Digital: the dark side
Cybersecurity is a pressing concern for solicitors. But there is much ignorance of the actual risks, never mind the precautions to take. Some key messages from the Technology and Cybercrime Conference
No better illustration could be needed of the potential effect on a legal firm of a cyber security breach than the “Panama papers” saga earlier this year. Weaknesses in Mossack Fonseca’s systems allowed hackers to access millions of confidential documents relating to the tax affairs of wealthy and famous individuals, the repercussions of which are likely to be felt for a good time to come.
Have lessons been taken on board by Scottish solicitors’ firms? Not necessarily, it appears. Anyone thinking they are unlikely to be a target would have done well to hear Mark Leiser of Strathclyde University’s presentation to the Law Society of Scotland’s October conference on Technology and Cybercrime. Leiser told how, walking the length of one Glasgow street, he had been able to detect the wifi networks of 10 legal practices using his smartphone – three of which, when he then called them, actually disclosed over the phone their network passwords.
Law firms, Leiser continued, are an attractive target for the hackers. Why? He gave four main reasons: they are “information hoarders”; they are understaffed compared to large corporations when it comes to cybersecurity; they generally hold more sensitive information than other businesses of equivalent size; and they may be associated with unpopular individuals or organisations that are the hackers’ real target. And he didn’t even mention the attempts made to intercept funds related to property transactions, the cautionary tales relating to which have regularly featured in the Journal in recent times.
Leiser was followed by Mandy Haeburn-Little of the Scottish Business Resilience Centre, who told us about the frequency of cyber attacks on the average business – a daily occurrence – and the “rising tide of ransomware”, or malicious software that prevents a business accessing its own data until a sum is paid to release it. Indeed, although the Scottish Government likes to reassure us that crime figures are at a 40-plus year low, the as yet underreported wave of cybercrime “will burst all the crime figures”, Haeburn-Little warned.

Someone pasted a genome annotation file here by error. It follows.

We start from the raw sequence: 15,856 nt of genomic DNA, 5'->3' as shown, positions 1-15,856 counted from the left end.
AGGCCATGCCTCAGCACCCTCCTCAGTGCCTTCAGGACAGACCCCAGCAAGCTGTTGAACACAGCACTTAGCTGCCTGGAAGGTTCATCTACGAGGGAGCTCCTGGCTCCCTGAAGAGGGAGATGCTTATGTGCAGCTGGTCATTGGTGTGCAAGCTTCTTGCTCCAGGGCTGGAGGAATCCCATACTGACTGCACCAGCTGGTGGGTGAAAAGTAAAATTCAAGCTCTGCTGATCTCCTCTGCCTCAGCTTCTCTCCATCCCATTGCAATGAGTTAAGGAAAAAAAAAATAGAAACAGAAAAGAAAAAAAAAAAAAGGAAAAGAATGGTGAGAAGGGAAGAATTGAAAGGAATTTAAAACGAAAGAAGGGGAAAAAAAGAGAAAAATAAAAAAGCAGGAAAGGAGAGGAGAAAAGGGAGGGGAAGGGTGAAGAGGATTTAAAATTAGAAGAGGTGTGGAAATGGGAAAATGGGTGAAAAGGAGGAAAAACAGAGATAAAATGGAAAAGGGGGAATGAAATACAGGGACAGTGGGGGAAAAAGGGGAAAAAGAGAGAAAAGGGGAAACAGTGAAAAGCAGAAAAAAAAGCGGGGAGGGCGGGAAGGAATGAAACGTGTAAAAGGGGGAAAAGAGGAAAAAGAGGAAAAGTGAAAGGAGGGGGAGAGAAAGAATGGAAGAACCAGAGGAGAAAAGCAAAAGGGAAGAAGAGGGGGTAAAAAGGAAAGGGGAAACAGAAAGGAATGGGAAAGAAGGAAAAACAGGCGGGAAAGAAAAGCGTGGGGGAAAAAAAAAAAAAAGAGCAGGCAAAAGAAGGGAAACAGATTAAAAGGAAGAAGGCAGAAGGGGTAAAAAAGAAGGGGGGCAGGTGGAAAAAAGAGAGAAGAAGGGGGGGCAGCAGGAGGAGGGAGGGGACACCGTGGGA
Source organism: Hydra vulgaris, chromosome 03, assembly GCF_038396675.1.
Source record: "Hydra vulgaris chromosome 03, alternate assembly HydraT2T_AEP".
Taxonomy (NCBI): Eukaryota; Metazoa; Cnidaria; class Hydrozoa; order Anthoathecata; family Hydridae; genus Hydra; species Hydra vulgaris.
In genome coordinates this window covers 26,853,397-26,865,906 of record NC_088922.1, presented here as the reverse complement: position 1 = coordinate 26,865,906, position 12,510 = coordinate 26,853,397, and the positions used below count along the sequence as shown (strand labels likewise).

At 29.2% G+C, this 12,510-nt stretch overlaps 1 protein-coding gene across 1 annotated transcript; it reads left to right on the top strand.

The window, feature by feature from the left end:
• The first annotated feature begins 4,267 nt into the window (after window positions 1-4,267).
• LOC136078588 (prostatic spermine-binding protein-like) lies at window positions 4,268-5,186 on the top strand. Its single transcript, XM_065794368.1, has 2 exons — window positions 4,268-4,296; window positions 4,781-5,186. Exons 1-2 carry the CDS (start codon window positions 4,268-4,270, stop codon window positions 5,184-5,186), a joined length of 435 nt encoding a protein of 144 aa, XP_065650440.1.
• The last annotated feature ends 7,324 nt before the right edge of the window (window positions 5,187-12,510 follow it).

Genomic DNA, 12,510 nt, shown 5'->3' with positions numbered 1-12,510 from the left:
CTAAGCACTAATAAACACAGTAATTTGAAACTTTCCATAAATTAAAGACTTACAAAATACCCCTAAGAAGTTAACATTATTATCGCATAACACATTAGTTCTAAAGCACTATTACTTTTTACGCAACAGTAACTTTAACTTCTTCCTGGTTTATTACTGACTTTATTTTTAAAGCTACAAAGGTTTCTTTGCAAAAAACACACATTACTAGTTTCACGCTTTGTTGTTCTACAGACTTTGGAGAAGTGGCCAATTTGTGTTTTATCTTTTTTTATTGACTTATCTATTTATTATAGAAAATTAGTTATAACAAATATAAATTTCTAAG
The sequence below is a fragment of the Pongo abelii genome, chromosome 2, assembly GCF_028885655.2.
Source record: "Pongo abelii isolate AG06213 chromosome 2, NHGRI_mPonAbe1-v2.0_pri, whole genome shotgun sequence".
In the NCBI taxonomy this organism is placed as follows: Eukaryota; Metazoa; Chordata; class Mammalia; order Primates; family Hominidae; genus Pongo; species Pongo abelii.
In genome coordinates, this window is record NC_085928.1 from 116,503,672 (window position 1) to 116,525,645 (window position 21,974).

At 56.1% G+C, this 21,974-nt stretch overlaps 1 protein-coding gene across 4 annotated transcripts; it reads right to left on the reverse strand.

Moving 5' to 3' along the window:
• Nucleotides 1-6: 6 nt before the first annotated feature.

In truth, the profession is at least to some degree aware of the trends. The Society’s first “technology audit” of the profession, published to coincide with the conference, reported among the responses to an Ipsos MORI survey that maintaining cybersecurity came top of a list of 12 “biggest technological challenges” faced by solicitors in their daily work, named by 42%, ahead of using different systems/integrating systems at 39%, and keeping up to speed with new technology, at 32%. And 90% claim not to click on suspect links, 85% do not download suspect files or programs, and 80% password-protect their internet access (77% with a complex password). That still suggests some scope for outsiders to cause harm; more so that the proportion who password-protect their internet network (broadband or wifi) stands at 68%, and only 48% do not use public or insecure wifi.
Summing up the survey, the Society finds it “reassuring that members recognise the importance of cyber security, although there are some concerns about the level of reporting of cyber breaches” (of 294 who had experienced a cybersecurity breach in the previous 12 months, 35% had not reported it to anyone, and 44% only to work colleagues). It also notes a “broad acknowledgment that more training is required across a range of IT-related subjects”.
What to do?
Some conclusions should be clear this far. First, whatever the nature of your business, it is almost certainly a target. Secondly, whatever the technical standard of your security, it is only as good as your weakest (human) link – who is as likely to be your receptionist as anyone else.
Other standard failings mentioned at the conference included using unprotected devices for confidential matters, perhaps the user’s personal device: for opening speaker James Kwaan, BYOD, or Bring Your Own Device, ought to stand for Bring Your Own Disaster. Or even if you have password protection, you share your password, or leave yourself open to others watching you key it in. Or you fail to install software updates, especially relating to security.
Some sympathy was expressed for small firms in particular, which may have limited understanding in this whole area, and at least one speaker made a strong plea for the Society to provide more practical guidance beyond the general duty to maintain confidentiality (we were assured in response that this is in hand).
Meantime a number of recommendations can be gleaned from the various presentations:
- Do not rely solely on “passive” defences – firewalls, anti-virus software etc. Criminals are finding ways round these, and law firms are targets.
- “Active defences” are available, including technologies that detect attacks and trace them to their source.